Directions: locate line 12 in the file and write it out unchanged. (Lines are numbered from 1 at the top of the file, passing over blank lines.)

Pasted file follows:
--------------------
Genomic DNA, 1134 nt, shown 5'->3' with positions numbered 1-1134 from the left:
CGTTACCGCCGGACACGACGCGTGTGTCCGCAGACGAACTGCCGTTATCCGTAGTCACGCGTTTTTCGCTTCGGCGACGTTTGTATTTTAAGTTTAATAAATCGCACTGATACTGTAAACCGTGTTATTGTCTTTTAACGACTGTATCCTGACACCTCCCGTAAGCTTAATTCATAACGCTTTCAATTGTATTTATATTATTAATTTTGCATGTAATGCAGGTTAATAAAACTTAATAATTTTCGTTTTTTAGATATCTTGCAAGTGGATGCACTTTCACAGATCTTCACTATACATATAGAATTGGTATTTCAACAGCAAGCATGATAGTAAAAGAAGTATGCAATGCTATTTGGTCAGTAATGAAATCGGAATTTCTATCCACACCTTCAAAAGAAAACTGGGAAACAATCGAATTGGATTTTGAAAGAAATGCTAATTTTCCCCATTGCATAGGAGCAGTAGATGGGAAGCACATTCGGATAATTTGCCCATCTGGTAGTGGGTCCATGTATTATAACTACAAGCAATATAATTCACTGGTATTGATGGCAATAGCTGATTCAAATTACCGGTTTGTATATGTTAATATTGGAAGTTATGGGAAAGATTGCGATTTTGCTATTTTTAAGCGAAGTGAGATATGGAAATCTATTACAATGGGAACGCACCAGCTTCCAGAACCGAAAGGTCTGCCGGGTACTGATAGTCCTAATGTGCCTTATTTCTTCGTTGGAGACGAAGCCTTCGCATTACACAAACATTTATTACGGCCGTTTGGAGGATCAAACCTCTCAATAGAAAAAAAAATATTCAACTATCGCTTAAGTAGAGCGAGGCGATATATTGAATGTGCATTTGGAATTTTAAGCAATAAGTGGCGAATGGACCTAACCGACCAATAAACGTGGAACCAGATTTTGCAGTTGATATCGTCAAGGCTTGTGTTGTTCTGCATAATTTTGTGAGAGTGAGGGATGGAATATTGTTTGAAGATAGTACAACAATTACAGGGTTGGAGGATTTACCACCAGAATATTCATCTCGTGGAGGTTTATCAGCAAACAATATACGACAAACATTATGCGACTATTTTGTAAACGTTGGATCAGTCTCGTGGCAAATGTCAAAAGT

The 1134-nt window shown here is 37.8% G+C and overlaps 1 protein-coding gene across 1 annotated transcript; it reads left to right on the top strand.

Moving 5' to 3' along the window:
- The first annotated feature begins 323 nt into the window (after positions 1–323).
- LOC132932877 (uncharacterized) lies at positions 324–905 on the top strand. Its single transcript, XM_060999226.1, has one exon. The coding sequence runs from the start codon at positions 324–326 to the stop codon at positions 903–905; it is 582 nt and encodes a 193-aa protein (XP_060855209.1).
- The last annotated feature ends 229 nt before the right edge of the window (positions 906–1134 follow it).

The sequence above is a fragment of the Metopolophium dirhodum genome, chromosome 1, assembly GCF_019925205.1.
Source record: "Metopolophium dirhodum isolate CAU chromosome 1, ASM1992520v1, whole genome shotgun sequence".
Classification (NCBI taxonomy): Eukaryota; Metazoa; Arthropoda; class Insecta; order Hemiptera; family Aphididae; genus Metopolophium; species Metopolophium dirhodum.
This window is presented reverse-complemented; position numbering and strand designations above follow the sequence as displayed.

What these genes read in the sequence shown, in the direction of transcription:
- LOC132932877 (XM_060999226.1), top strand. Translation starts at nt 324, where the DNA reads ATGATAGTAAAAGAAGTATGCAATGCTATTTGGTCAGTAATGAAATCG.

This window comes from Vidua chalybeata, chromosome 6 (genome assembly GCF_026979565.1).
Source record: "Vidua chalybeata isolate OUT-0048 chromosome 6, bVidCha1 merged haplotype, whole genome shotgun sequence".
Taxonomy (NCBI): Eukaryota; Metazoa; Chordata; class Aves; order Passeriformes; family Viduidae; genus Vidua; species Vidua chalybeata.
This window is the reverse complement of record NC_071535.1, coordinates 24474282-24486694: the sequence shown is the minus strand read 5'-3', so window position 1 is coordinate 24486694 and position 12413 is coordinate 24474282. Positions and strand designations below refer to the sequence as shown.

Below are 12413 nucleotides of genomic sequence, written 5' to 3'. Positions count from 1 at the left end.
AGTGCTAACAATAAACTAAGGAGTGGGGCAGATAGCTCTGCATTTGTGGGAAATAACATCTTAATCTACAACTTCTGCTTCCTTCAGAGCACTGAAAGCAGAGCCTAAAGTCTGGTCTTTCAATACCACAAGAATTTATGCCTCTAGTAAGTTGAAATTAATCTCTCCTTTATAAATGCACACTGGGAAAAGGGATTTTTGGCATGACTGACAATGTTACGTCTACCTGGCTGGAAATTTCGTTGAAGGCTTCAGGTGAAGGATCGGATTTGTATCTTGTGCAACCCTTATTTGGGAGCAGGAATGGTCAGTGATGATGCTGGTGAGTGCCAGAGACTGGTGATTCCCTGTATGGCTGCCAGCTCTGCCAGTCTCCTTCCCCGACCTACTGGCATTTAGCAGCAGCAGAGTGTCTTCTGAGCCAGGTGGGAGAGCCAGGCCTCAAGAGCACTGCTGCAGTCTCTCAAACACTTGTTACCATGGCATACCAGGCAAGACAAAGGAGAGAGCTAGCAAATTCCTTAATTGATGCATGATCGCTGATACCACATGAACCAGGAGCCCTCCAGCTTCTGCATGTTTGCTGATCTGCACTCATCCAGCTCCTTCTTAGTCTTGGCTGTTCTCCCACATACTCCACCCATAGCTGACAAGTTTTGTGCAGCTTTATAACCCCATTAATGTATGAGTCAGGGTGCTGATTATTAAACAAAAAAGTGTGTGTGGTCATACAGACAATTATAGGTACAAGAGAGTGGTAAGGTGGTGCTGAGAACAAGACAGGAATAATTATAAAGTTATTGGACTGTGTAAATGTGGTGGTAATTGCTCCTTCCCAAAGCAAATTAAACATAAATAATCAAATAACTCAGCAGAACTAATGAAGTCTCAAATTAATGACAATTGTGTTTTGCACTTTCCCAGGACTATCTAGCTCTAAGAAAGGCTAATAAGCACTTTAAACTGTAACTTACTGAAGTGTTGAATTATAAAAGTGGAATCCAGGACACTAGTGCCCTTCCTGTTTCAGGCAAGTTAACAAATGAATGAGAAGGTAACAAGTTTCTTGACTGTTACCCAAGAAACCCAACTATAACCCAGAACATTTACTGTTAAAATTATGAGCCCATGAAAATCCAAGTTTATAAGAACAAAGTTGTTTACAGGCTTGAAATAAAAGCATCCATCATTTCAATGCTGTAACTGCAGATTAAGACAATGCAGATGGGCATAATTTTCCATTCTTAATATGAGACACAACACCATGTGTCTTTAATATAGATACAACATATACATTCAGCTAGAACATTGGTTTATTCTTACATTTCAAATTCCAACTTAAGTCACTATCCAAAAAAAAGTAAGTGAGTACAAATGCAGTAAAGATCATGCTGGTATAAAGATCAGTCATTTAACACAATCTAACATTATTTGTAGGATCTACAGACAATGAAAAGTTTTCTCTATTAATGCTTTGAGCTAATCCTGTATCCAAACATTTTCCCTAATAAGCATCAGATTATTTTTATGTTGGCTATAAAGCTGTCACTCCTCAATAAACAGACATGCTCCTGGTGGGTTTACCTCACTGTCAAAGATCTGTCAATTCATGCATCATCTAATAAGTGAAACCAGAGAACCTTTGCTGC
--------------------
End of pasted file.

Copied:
What these genes read in the sequence shown, in the direction of transcription: